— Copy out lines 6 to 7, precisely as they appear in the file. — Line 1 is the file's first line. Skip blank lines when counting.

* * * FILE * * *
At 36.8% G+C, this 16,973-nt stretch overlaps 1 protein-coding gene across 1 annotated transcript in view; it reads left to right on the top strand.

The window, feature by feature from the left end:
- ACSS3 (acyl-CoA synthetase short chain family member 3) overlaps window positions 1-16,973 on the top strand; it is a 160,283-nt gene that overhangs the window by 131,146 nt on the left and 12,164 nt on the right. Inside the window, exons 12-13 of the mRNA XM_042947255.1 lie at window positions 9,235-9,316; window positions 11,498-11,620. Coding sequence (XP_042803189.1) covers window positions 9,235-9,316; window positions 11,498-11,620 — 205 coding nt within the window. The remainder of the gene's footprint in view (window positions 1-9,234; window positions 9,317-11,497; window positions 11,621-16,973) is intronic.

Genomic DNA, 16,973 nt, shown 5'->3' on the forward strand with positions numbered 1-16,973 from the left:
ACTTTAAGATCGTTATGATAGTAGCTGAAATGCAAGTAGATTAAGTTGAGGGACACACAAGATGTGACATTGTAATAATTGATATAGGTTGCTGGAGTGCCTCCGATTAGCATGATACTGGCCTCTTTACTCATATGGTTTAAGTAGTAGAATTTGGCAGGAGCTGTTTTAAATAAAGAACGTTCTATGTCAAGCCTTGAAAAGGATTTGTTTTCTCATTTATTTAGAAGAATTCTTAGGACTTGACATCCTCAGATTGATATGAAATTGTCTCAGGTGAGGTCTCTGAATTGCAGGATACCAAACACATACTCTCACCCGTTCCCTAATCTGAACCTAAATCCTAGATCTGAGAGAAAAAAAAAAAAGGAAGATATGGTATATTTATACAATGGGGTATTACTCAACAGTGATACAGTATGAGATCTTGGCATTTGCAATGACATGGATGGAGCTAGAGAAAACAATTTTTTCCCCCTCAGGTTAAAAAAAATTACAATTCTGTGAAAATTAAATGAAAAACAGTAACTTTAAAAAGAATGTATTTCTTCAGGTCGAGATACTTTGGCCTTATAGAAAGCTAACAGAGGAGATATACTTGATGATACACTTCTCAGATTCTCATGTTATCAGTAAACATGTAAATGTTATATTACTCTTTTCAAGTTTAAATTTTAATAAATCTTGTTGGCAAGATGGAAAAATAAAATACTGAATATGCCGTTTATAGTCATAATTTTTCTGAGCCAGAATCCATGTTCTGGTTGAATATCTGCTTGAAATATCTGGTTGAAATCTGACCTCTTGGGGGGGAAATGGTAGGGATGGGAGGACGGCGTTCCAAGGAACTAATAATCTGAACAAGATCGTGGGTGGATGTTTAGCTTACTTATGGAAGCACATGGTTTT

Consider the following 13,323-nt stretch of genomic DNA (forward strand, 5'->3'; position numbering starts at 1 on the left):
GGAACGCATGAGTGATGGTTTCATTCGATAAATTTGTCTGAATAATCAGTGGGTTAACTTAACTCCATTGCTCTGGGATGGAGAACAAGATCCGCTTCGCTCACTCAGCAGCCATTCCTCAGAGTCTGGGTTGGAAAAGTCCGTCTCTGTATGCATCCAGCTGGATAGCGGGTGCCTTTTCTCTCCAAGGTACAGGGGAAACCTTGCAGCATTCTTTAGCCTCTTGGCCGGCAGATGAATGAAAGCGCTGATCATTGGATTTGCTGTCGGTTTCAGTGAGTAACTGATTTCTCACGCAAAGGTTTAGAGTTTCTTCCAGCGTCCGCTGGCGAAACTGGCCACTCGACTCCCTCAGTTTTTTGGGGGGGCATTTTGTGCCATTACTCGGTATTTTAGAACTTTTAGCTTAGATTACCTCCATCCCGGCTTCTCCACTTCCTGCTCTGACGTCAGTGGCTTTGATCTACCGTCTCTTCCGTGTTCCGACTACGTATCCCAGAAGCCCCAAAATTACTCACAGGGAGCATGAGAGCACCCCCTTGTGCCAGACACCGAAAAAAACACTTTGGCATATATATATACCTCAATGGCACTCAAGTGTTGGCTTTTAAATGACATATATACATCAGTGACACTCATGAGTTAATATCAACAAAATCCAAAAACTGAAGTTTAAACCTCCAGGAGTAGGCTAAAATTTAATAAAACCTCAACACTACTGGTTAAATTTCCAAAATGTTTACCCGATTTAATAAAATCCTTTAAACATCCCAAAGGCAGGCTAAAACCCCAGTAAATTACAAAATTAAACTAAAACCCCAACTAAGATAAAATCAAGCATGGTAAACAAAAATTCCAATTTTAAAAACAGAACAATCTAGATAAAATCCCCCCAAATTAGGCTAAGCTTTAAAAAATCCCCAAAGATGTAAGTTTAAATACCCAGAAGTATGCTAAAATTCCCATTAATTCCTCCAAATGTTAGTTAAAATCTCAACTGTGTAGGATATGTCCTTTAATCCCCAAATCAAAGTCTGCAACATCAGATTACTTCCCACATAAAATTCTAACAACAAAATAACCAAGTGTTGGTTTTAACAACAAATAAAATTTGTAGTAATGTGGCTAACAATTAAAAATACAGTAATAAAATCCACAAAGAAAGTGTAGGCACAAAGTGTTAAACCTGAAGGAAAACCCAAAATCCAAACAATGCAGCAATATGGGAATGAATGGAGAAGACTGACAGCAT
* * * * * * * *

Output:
Consider the following 13,323-nt stretch of genomic DNA (forward strand, 5'->3'; position numbering starts at 1 on the left):
GGAACGCATGAGTGATGGTTTCATTCGATAAATTTGTCTGAATAATCAGTGGGTTAACTTAACTCCATTGCTCTGGGATGGAGAACAAGATCCGCTTCGCTCACTCAGCAGCCATTCCTCAGAGTCTGGGTTGGAAAAGTCCGTCTCTGTATGCATCCAGCTGGATAGCGGGTGCCTTTTCTCTCCAAGGTACAGGGGAAACCTTGCAGCATTCTTTAGCCTCTTGGCCGGCAGATGAATGAAAGCGCTGATCATTGGATTTGCTGTCGGTTTCAGTGAGTAACTGATTTCTCACGCAAAGGTTTAGAGTTTCTTCCAGCGTCCGCTGGCGAAACTGGCCACTCGACTCCCTCAGTTTTTTGGGGGGGCATTTTGTGCCATTACTCGGTATTTTAGAACTTTTAGCTTAGATTACCTCCATCCCGGCTTCTCCACTTCCTGCTCTGACGTCAGTGGCTTTGATCTACCGTCTCTTCCGTGTTCCGACTACGTATCCCAGAAGCCCCAAAATTACTCACAGGGAGCATGAGAGCACCCCCTTGTGCCAGACACCGAAAAAAACACTTTGGCATATATATATACCTCAATGGCACTCAAGTGTTGGCTTTTAAATGACATATATACATCAGTGACACTCATGAGTTAATATCAACAAAATCCAAAAACTGAAGTTTAAACCTCCAGGAGTAGGCTAAAATTTAATAAAACCTCAACACTACTGGTTAAATTTCCAAAATGTTTACCCGATTTAATAAAATCCTTTAAACATCCCAAAGGCAGGCTAAAACCCCAGTAAATTACAAAATTAAACTAAAACCCCAACTAAGATAAAATCAAGCATGGTAAACAAAAATTCCAATTTTAAAAACAGAACAATCTAGATAAAATCCCCCCAAATTAGGCTAAGCTTTAAAAAATCCCCAAAGATGTAAGTTTAAATACCCAGAAGTATGCTAAAATTCCCATTAATTCCTCCAAATGTTAGTTAAAATCTCAACTGTGTAGGATATGTCCTTTAATCCCCAAATCAAAGTCTGCAACATCAGATTACTTCCCACATAAAATTCTAACAACAAAATAACCAAGTGTTGGTTTTAACAACAAATAAAATTTGTAGTAATGTGGCTAACAATTAAAAATACAGTAATAAAATCCACAAAGAAAGTGTAGGCACAAAGTGTTAAACCTGAAGGAAAACCCAAAATCCAAACAATGCAGCAATATGGGAATGAATGGAGAAGACTGACAGCAT